Wood Cabinet Knobs with Green patina applied (on hand)
Glass tops for Desk/Cabinet (local glass cutter)
Contact paper for desk drawers and back of Cabinets (on hand)
Assorted hardware (on hand)
Cane doors for SVALNÄS wall cabinet:
Step 1: Paint the Brackets and Metal Cabinet Doors
I painted, in a garage, and kept the brackets/doors elevated with wood blocks under them to ensure an even coat.
Because I painted in light layers—and there were so many brackets—it took about two days.
I chose NOT to paint the small hardware used to attach the brackets to the uprights because I did not want to risk losing those pieces in the process.
Step 2: Attach the Cane Sheets to Metal Wall Cabinet Doors
The cane sheets arrived in one long roll. I laid it out and put heavy books on it to straighten the cane. After a day or so, it still rolled up too easily. Instead, I soaked the cane roll in the bathtub overnight, then laid it out again with the heavy books. That worked!
I originally planned to adhere the cane sheets to the cabinet door fronts, but the caning made the door edges too wide to fit into the appropriate slots when assembling the cabinets.
Instead, I cut the cane sheets to nest inside the BACK of the Cabinet doors which has a lip around it which creates an inset. I first used a spray adhesive, but it was not strong enough to keep the cane in place.
Eventually, I dropped Gorilla Glue (clear) in spots along the cane and, with a pair of gloves on, gently spread the glue across the entire cane surface, pressing the cane firmly against the painted metal door.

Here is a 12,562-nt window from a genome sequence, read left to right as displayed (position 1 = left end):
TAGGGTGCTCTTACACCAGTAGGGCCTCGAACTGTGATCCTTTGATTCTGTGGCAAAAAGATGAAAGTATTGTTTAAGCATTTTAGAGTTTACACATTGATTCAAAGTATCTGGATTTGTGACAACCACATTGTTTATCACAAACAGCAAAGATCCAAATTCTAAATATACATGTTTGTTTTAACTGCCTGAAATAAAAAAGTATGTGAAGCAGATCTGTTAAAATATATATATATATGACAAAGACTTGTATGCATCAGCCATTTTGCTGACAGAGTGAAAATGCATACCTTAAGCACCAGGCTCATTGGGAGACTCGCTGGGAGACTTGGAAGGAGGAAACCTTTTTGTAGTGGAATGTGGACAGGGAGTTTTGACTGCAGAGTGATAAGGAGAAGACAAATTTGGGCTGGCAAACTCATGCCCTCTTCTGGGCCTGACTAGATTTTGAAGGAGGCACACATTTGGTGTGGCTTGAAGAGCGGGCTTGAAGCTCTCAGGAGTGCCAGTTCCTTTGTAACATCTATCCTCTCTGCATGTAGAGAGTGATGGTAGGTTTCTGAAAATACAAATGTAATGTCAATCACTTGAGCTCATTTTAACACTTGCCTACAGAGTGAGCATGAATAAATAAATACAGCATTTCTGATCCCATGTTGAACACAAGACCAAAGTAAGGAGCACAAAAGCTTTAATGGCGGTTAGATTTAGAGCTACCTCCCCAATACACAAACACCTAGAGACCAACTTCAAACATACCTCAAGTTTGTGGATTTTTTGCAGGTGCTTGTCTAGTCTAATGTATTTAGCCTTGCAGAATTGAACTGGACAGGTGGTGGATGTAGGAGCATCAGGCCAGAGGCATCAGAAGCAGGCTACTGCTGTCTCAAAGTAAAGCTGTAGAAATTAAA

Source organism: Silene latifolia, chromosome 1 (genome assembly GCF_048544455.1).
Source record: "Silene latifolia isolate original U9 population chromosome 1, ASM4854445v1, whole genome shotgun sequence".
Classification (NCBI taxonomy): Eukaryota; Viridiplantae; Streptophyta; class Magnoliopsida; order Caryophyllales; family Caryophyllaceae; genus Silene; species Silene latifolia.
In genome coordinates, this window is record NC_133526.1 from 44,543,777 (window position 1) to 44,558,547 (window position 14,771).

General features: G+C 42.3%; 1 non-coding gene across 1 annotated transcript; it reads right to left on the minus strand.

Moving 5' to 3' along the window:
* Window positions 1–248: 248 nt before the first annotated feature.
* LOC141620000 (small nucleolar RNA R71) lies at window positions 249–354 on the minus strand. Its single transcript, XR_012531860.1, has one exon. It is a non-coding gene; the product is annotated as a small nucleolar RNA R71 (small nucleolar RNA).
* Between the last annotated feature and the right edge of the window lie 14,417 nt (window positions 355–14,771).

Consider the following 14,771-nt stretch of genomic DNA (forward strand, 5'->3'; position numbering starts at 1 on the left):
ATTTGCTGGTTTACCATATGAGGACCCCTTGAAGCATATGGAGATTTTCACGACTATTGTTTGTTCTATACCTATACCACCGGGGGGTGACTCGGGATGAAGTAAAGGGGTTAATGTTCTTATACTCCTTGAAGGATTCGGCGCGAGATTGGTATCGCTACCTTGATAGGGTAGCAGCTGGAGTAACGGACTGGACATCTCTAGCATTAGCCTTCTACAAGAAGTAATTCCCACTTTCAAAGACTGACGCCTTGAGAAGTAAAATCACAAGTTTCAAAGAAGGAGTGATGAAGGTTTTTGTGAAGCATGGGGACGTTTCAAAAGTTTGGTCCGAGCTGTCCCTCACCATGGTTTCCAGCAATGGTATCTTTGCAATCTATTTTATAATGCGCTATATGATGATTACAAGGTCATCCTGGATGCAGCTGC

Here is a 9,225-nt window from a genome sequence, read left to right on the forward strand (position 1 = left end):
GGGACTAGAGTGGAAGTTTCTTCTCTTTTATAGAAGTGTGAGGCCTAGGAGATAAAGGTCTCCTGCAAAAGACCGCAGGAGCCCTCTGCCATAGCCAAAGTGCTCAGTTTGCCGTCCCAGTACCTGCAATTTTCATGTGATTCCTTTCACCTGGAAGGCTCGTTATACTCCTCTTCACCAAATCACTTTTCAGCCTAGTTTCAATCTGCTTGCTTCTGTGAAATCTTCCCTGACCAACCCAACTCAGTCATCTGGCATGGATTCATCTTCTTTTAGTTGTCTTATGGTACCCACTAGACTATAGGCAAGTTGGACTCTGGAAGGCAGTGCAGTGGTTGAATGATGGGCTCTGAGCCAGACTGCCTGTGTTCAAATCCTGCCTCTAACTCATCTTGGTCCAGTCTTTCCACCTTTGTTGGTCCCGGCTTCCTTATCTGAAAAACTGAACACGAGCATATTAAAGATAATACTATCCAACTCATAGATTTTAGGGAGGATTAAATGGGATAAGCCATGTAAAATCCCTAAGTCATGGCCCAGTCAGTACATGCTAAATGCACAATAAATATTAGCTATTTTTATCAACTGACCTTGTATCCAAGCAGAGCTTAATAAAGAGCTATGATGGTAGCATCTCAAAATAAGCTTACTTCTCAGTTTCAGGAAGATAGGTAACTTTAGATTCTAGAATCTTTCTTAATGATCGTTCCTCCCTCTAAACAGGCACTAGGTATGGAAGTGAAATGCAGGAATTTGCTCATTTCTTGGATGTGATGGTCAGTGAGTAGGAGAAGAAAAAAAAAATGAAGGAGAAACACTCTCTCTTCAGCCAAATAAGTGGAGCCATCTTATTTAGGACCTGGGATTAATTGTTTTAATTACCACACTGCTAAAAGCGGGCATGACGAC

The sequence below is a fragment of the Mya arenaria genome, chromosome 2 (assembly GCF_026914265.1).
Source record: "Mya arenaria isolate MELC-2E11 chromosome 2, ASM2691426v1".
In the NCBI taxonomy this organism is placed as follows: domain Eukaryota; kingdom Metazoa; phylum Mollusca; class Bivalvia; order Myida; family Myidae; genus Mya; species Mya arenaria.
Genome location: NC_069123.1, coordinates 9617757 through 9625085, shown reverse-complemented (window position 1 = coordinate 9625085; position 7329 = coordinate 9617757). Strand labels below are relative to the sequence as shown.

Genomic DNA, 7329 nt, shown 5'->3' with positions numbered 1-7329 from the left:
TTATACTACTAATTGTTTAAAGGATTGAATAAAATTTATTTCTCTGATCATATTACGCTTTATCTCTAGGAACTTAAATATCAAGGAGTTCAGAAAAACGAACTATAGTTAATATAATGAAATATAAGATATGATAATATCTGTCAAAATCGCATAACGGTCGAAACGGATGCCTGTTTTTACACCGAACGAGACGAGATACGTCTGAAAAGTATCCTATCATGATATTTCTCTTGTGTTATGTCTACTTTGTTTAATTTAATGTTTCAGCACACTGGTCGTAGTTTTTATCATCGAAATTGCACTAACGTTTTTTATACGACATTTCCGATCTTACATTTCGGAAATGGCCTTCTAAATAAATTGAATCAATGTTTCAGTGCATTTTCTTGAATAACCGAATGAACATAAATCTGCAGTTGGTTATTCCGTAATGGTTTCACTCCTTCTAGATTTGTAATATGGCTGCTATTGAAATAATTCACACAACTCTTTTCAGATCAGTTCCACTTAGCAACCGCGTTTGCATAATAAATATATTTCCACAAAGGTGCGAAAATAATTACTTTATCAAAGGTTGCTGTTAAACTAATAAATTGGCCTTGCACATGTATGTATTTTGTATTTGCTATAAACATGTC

After each door was no longer tacky to the touch, I laid it flat and put some heavy pots or books on them and let them rest for 24 hours.
Now, the back of the cabinet doors are now the front of the cabinet doors.
I also used some green patina painted wood cabinet knobs I already had on hand instead of the knobs that came with the desks/cabinets.
I had to add some washers to the screws to get them to fit in the older knobs. After the assembly and installation was complete, I slid the doors into place.
Step 4: Add Glass Tops to Desks/Cabinets
Not necessary, but they help protect the desk/cabinet tops from scratching.
How long and how much did it cost?
This took four days, due to patience
with paint and glue and other time demands. (This does not include time waiting
for the cane delivery.) The additional costs included the spray paint, glue,
cane, and glass tops which all totaled less than $100.
What do you like most about the hack?
The cane-fronted cabinets! Also, my
husband was right: the bronze brackets are much more elegant than the original
What was the hardest part about this hack?
Figuring out how to make the cane
“flat” and then how to make it adhere to the metal doors without peeling off.
What to pay special attention to?
If I had not figured out how to flip
the cabinet doors to use the inset of the doors’ backsides, then I would have
been struggling to get a clean and straight cut of whatever material I wanted
to use on the original fronts, which may have ended up “sloppy.”
Looking back, would you have done it differently?
While I LOVE the cane, I could have used some leftover grasscloth wallpaper. It would have been less expensive and reduced the time waiting for the cane to be delivered and to straighten.
Jules Yap started IKEAHackers.net in 2006 as a personal blog to showcase the most impressive IKEA hacks from all over the world. Since then, she has learned a lot more about power tools and DIY. Her site has helped thousands modify IKEA furniture with step-by-step tutorials, craft projects and home styling.